Power

VR pioneer The Void is plotting a comeback

Assets of the location-based VR startup have been acquired by a former investor, who plans a relaunch with key former team members.

The Void popup location in the Westfield World Trade Center.

The Void's New York outpost closed during the pandemic. Now, the company is planning a comeback under new ownership.

Photo: The Void

Location-based VR pioneer The Void may rise from the ashes next year: A former investor has acquired key assets of the defunct startup and is now looking to relaunch it with key team members, Protocol has learned. The company is said to be actively fundraising, and is getting ready to start hiring additional talent soon.

The Void's patents and trademarks were recently acquired by Hyper Reality Partners, a company headed by former OneWeb CEO Adrian Steckel, who also used to be an investor in and board member of The Void. Hyper Reality Partners is actively fundraising for a relaunch of the VR startup, and is said to have raised as much as $20 million already, according to an industry insider.

Hyper Reality Partners did not immediately respond to requests for comment.

Steckel has managed to sign up key talent previously tied to The Void, including former Chief Creative Officer Curtis Hickman, former VP of Content Jason Howard and Steve Shaiken, former COO of The Void's predecessor, Evermore Park. The team has mostly stayed quiet about its plans, but is getting ready to talk about them more publicly as part of a forthcoming hiring push.

"Hyper Reality Partners is a team made up of world-renowned industry leaders in location-based virtual reality," reads a placeholder page on the recruiting platform Breezy that doesn't list any open positions yet. "Having acquired The VOID assets and IP, our mission is to take VR well beyond where it has been before. [...] HRP & The VOID are now entering a period of rapid expansion and are looking for more talented team members to join us. This is a unique opportunity to shape the future of VR and the entire entertainment industry."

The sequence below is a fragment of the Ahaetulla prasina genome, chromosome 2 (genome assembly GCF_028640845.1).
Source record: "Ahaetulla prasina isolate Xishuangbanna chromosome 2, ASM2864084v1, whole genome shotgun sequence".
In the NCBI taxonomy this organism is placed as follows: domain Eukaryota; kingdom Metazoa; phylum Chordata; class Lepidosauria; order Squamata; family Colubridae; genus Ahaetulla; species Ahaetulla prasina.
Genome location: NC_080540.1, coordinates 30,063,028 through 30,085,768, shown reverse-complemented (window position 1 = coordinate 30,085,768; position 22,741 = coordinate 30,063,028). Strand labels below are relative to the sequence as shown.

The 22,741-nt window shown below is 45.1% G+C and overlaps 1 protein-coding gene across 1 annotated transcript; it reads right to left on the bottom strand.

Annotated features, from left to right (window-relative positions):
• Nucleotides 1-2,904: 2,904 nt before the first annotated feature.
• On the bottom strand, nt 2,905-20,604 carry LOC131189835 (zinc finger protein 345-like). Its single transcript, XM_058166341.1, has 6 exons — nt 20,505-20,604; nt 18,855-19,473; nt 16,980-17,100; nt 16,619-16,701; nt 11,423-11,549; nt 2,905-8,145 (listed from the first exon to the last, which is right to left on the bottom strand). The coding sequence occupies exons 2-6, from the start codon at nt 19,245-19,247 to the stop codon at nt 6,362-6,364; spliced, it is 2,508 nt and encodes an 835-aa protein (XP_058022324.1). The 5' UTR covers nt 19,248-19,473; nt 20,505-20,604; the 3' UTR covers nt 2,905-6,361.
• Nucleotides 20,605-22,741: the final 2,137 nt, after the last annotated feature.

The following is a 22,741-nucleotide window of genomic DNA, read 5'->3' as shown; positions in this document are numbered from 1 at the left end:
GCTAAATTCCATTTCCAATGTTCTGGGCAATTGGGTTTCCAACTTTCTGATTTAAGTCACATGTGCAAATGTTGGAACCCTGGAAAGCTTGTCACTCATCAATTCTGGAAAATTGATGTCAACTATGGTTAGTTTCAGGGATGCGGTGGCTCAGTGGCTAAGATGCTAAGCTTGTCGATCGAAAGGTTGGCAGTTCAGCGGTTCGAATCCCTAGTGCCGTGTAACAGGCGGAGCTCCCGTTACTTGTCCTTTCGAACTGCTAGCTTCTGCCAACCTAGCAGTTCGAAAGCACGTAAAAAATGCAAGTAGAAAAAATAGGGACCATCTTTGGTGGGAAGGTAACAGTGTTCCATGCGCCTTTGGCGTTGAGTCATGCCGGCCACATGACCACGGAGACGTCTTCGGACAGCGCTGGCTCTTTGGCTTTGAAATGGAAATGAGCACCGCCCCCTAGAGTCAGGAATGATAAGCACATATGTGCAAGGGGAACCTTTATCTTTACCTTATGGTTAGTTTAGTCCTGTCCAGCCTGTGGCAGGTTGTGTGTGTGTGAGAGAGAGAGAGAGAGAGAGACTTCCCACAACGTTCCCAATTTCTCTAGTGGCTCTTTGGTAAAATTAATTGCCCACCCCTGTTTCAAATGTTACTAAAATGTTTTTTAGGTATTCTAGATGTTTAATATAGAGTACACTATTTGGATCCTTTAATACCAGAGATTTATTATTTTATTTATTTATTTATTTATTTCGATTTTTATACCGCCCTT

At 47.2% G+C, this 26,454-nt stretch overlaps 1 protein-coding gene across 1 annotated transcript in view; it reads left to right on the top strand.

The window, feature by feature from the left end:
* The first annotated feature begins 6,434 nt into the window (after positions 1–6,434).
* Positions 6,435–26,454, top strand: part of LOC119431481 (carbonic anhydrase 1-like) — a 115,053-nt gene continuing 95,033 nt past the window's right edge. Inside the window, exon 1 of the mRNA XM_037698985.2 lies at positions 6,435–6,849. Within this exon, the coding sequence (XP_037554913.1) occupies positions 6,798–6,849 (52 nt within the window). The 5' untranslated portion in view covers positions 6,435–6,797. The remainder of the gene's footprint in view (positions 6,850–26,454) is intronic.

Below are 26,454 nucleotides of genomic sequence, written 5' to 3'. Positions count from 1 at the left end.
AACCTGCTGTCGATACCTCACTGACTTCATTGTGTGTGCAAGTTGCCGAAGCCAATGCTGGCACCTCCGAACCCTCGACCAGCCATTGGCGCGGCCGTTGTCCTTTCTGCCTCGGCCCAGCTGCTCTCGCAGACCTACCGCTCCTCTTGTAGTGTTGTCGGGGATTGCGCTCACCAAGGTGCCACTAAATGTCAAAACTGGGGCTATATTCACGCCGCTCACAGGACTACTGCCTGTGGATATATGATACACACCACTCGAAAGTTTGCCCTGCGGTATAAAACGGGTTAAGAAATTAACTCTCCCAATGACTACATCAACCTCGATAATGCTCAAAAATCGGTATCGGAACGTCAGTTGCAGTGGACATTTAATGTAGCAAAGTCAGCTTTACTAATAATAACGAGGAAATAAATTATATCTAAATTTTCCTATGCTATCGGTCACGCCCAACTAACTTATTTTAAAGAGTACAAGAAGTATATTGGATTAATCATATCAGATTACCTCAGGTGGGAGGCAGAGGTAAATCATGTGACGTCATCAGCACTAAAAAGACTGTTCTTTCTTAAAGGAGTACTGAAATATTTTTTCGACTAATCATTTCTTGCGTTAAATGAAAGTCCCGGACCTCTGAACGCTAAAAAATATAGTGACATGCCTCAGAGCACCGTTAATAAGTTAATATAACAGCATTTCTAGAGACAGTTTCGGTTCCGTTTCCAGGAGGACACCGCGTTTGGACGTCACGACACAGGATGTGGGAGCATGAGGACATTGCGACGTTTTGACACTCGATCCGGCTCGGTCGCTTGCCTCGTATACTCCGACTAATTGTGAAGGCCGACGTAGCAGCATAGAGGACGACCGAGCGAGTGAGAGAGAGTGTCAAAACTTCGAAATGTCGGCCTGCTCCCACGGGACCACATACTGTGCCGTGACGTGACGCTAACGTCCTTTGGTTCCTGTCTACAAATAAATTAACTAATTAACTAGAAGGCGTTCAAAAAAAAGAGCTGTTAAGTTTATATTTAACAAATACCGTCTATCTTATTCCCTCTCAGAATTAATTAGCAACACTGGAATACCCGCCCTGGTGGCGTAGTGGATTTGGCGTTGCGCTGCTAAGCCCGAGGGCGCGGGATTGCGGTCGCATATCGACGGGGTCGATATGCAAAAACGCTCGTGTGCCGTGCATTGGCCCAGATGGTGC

Hyper Reality's revival of The Void is just the latest twist in the history of a startup that was once seen as a pioneer for VR and out-of-home entertainment. It was backed by investors including Disney, Comcast and James Murdoch's Lupa Systems, and operated around a dozen VR centers across North America, Europe, Asia and the Middle East.

Using a modified VR headset, a VR backpack and a special tactile vest, The Void allowed attendees to explore VR worlds, complete with functioning doors and other props that increased the sense of immersion. Some of the company's experiences were based on Hollywood blockbuster franchises including "Star Wars," "Ghostbusters," "The Avengers" and "Jumanji."

However, The Void's penchant for high-profile locations in some of the world's best-known shopping centers came with a significant price tag, forcing the company into debt even before the pandemic completely shuttered its retail business. Unable to pay its bills or service its debt, The Void was forced to transfer its IP to a creditor in late 2020. The new owner of the company's assets, who structured them under a holding company called VR Exit LLC, told Protocol at the time that he was looking to either resell them, or relaunch The Void after the pandemic subsided.

Regulatory filings show that The Void's IP ultimately sold for around $2 million to Hyper Reality Partners this summer. The deal apparently did not include much of The Void's retail hardware; some of the company's former mall landlords sold off its VR headsets, backpacks and other equipment as abandoned property this summer.

Before going belly-up, The Void is said to have spent millions of dollars on developing its own headset based on modified Oculus hardware, as well as its own VR backpacks and accessories. However, much of that technology is obsolete by now: Vendors like HP have standardized VR backpacks and other location-based devices, and the industry is quickly moving toward much lighter standalone technology.

"We are maybe 12 months from no longer using a backpack, and rather using local 5G networks to transmit the experience directly to a headset," Walter Parkes, CEO of The Void competitor Dreamscape, recently told Protocol.

In addition to relaunching with new equipment, The Void is apparently also looking to tweak its operating model. Instead of a large number of mall-based locations capable of running just one or two experiences at a time, the company now plans to open much larger standalone entertainment venues that include non-VR components as well as food and beverage services, according to a source with knowledge of its plans. Hyper Reality Partners is said to be eyeing Las Vegas for a first location of this type.

The Void previously operated a VR center in the Grand Canal Shoppes at the Venetian hotel and casino in Las Vegas. That location now houses a VR center operated by The Void competitor Sandbox, which itself reemerged from a pandemic-related bankruptcy restructuring earlier this year.

Correction: This story was updated to reflect that Sandbox is The Void competitor that's in the Venetian.

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